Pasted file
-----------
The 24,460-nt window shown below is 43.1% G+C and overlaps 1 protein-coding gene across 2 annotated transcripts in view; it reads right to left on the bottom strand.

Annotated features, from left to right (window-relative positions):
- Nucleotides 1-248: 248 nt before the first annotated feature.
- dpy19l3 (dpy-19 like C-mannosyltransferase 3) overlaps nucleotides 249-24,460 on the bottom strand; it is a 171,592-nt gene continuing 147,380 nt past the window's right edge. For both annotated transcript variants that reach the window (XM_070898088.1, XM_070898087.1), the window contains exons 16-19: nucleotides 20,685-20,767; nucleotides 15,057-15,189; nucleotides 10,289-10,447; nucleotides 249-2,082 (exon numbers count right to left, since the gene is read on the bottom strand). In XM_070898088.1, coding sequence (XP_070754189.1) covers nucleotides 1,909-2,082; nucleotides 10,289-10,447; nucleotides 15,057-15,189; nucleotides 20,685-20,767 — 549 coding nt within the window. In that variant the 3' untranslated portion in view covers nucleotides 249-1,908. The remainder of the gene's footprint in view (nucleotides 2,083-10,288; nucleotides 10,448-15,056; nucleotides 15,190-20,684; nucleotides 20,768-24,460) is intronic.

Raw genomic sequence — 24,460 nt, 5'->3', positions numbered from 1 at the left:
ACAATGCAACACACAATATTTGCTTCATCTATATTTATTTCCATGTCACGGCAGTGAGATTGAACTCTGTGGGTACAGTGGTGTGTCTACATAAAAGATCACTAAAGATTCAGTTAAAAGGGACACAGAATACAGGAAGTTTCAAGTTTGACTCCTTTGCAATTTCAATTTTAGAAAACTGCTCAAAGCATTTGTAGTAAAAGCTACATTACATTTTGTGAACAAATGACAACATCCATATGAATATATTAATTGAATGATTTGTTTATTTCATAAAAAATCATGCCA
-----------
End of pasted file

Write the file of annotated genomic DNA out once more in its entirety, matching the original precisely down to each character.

The 24,460-nt window shown below is 43.1% G+C and overlaps 1 protein-coding gene across 2 annotated transcripts in view; it reads right to left on the bottom strand.

Annotated features, from left to right (window-relative positions):
- Nucleotides 1-248: 248 nt before the first annotated feature.
- dpy19l3 (dpy-19 like C-mannosyltransferase 3) overlaps nucleotides 249-24,460 on the bottom strand; it is a 171,592-nt gene continuing 147,380 nt past the window's right edge. For both annotated transcript variants that reach the window (XM_070898088.1, XM_070898087.1), the window contains exons 16-19: nucleotides 20,685-20,767; nucleotides 15,057-15,189; nucleotides 10,289-10,447; nucleotides 249-2,082 (exon numbers count right to left, since the gene is read on the bottom strand). In XM_070898088.1, coding sequence (XP_070754189.1) covers nucleotides 1,909-2,082; nucleotides 10,289-10,447; nucleotides 15,057-15,189; nucleotides 20,685-20,767 — 549 coding nt within the window. In that variant the 3' untranslated portion in view covers nucleotides 249-1,908. The remainder of the gene's footprint in view (nucleotides 2,083-10,288; nucleotides 10,448-15,056; nucleotides 15,190-20,684; nucleotides 20,768-24,460) is intronic.

Raw genomic sequence — 24,460 nt, 5'->3', positions numbered from 1 at the left:
ACAATGCAACACACAATATTTGCTTCATCTATATTTATTTCCATGTCACGGCAGTGAGATTGAACTCTGTGGGTACAGTGGTGTGTCTACATAAAAGATCACTAAAGATTCAGTTAAAAGGGACACAGAATACAGGAAGTTTCAAGTTTGACTCCTTTGCAATTTCAATTTTAGAAAACTGCTCAAAGCATTTGTAGTAAAAGCTACATTACATTTTGTGAACAAATGACAACATCCATATGAATATATTAATTGAATGATTTGTTTATTTCATAAAAAATCATGCCA